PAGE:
Jewish American Heritage Month

On April 20,2006, President George W. Bush proclaimed May 2006 as the first Jewish American Heritage Month to recognize and celebrate the many contributions and successes of Jewish Americans over the course of American history. Lehigh University Libraries honor Jewish American Heritage Month with a curated Overdrive collection of works by Jewish-American writers:

During the month that we honor Jewish Americans for their contributions, it is important also to recognize and acknowledge that anti-Semitism is increasing in the United States and globally. Christina Lyons writes, “According to the Anti-Defamation League’s Center on Extremism, the amount of anti-Semitic, racist and anti-LGBTQ propaganda doubled between 2019 and 2020 and appeared in every state but Hawaii.” (Lyons) According to Jewish Americans in 2020, a report published by Pew Research, 2.4% of American adults are Jewish. Yet the FBI’s Hate Crimes in the United States Incident Analysis report for the same year shows that 54.9% of hate crimes motivated by religious bias targeted Jews. The vastly disproportional amount of violence against Jews, as well as the increases in hate speech and hate crimes overall, is horrifying. One may ask what can we do to stop this trend toward hate. Voting in every election is a good first step. Educating oneself on how to be an ally is another concrete action to take. I have included resources below for those who want to learn more about Jewish Americans and about anti-Semitism. The library collection is an excellent source of books, articles, data, reports, and a variety of media resources that help to put current issues into context and to frame arguments. We all have a role to play in making the world a kinder and safer place.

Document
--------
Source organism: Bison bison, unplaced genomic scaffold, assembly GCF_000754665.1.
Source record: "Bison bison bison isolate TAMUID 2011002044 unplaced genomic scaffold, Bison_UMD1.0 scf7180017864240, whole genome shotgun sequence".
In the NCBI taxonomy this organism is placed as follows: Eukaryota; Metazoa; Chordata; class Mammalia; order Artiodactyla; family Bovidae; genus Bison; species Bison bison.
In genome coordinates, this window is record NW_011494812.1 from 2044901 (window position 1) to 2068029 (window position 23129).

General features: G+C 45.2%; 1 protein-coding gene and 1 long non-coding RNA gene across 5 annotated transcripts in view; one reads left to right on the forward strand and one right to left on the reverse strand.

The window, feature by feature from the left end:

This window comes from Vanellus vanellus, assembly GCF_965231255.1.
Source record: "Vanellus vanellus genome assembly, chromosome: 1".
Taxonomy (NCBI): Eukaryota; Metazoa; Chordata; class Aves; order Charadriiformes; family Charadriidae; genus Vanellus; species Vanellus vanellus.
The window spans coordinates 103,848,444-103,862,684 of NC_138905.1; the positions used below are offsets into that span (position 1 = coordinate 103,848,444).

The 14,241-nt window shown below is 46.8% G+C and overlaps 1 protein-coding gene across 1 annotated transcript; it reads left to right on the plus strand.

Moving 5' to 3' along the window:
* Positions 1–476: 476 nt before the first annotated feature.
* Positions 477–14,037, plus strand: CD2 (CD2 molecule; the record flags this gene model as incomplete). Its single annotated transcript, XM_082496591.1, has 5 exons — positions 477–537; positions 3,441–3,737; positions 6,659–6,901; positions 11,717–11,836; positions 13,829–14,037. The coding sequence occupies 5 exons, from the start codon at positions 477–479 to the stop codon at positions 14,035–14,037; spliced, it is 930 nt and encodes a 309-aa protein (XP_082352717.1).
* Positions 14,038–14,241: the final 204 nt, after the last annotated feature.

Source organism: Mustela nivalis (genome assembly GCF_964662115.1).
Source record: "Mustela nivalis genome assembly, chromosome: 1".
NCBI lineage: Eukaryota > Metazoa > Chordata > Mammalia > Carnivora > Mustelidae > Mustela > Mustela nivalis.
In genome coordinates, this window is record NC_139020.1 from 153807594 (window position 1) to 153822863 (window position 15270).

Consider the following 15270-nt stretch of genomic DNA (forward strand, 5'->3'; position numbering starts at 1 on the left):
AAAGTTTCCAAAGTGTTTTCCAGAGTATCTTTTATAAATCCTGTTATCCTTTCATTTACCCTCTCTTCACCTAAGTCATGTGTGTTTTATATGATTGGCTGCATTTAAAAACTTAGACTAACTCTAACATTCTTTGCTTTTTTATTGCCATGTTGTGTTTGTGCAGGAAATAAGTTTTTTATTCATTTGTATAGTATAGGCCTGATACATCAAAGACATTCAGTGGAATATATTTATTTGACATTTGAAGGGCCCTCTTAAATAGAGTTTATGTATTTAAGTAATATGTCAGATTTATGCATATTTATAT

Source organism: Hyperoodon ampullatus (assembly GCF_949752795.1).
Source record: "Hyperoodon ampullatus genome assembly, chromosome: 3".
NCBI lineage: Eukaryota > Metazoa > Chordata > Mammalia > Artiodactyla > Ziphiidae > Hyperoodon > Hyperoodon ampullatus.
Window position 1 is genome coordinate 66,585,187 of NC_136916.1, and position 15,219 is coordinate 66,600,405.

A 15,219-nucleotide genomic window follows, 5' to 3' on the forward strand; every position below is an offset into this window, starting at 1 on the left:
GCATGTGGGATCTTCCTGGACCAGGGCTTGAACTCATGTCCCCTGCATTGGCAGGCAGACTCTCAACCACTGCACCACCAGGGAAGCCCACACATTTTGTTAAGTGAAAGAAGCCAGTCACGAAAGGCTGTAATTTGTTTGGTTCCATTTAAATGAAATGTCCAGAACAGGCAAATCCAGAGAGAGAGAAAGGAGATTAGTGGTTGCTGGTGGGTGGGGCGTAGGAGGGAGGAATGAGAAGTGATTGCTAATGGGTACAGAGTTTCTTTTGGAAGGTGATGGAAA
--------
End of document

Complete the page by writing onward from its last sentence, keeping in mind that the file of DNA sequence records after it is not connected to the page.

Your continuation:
To learn more about Jewish American Heritage Month, please visit

See United States Holocaust Memorial Museum for resources and lesson plans to teach K-12 students about antisemitism

For detailed instructions on borrowing books from the Overdrive Collection, please see this guide: Using Overdrive Libby reading app

References cited:
Hate Crime Statistics Dataset “The Hate Crime Statistics dataset provides annual statistics on the number of incidents, offenses, victims, and offenders in reported crimes that are motivated in whole, or in part, by an offender’s bias against the victim’s perceived race, gender, gender identity, religion, disability, sexual orientation, or ethnicity.”

Jewish American Heritage Month website:

Lyons, Christina L. “Domestic Terrorism.” CQ Researcher, 14 May 2021, pp. 1-32,

Pew Research Center, May 11, 2021, “Jewish Americans in 2020″

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